Both parties play the redistricting game, redrawing electoral boundaries to lock down power.

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Gerrymandering Tilts Political Power. Here’s How Redistricting Affects Democracy.

Associate Producer: Sandra McDaniel

SIGN UP FOR OUR WEBINAR: bit.ly/TeachGerry. Co-hosted by Retro Report, New American History, and GeoCivics, this webinar will feature brand new classroom resources for teaching about Redistricting and Gerrymandering in 6th-12th grade classrooms, along with resources for the College/University level.

Every decade, states engage in redistricting – the redrawing of congressional and state legislative boundaries – after the release of new census data. This process often becomes politicized, with district lines drawn to create partisan advantages and disadvantages, a tactic known as gerrymandering. The practice is almost as old as the nation. The term has been around for more than 200 years, ever since Gov. Elbridge Gerry of Massachusetts approved a redistricting scheme that included a state senate district resembling, some thought, a salamander. Both parties have always played the redistricting game, sometimes with unforeseen consequences. What’s at stake right now: control of the House of Representatives.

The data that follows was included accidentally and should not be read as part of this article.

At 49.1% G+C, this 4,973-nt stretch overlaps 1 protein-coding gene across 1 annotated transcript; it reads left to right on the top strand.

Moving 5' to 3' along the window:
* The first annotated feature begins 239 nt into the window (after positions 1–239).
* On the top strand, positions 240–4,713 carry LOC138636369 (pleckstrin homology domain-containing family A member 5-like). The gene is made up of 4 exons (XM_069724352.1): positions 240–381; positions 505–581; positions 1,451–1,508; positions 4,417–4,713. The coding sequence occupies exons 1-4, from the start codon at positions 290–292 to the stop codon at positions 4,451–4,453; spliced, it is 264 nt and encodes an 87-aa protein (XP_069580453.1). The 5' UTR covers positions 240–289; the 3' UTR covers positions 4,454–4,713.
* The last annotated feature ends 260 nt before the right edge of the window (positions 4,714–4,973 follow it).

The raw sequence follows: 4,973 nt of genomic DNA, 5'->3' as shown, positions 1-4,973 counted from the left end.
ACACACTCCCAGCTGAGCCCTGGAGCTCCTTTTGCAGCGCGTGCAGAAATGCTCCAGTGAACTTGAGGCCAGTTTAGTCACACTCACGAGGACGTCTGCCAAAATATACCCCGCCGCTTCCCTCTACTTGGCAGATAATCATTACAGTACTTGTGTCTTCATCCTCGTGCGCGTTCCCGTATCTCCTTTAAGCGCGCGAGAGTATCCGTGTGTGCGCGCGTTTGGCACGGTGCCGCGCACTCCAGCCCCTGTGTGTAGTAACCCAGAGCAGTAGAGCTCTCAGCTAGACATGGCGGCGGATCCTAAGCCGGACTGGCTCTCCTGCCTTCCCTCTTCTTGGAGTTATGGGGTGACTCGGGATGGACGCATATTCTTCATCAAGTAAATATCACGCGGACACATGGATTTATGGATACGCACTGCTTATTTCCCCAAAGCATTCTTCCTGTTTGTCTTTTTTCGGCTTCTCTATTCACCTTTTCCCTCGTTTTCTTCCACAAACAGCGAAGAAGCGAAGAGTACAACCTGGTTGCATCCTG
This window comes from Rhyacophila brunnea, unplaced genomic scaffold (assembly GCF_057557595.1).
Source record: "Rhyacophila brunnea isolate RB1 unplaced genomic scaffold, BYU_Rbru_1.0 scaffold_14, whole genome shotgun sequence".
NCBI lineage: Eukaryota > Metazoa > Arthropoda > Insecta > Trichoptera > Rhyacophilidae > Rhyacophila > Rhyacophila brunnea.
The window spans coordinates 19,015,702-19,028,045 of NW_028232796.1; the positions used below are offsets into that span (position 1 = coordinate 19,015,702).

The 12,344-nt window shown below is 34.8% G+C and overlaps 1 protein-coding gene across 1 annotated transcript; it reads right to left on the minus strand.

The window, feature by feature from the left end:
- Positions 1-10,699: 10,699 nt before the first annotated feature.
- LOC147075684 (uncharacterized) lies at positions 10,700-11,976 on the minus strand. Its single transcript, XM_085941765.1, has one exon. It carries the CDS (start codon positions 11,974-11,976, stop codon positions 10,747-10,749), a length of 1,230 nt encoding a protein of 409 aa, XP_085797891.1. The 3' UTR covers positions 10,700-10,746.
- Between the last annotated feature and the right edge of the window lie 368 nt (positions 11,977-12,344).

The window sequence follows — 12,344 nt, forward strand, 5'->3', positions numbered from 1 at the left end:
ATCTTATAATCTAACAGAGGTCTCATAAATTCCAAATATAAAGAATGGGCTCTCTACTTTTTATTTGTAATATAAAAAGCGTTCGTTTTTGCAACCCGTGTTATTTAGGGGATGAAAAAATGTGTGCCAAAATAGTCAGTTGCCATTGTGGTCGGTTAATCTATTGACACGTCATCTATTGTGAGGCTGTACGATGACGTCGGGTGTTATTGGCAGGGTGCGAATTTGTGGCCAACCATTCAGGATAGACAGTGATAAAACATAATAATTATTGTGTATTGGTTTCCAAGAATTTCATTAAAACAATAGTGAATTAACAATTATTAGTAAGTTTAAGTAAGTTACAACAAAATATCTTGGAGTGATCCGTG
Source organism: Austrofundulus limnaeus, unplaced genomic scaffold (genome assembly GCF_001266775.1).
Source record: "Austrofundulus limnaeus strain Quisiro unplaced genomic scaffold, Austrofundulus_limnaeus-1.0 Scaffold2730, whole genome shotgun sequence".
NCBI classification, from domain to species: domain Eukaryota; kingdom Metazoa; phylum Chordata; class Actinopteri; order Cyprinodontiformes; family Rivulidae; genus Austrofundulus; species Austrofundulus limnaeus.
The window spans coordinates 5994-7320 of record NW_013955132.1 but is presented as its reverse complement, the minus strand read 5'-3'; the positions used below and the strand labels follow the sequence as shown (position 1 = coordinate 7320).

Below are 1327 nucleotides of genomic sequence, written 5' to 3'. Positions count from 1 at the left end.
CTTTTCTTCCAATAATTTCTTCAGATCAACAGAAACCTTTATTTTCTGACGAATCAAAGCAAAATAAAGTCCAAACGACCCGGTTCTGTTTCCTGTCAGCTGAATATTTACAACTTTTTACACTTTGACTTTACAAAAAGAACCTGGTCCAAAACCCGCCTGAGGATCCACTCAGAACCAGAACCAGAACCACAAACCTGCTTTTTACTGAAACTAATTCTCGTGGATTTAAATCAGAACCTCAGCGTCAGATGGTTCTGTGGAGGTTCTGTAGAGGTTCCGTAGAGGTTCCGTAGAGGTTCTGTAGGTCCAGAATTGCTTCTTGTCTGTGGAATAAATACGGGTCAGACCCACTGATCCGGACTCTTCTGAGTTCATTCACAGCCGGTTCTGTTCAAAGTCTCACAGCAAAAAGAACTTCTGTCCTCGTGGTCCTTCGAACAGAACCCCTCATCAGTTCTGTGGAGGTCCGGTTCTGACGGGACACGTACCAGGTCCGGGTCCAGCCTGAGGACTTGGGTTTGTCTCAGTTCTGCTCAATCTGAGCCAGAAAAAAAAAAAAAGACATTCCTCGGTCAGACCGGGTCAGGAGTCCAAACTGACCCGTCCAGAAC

Read Clyde haberman’s essay, “Gerrymandering Has Led to Odd Political Alliances.”

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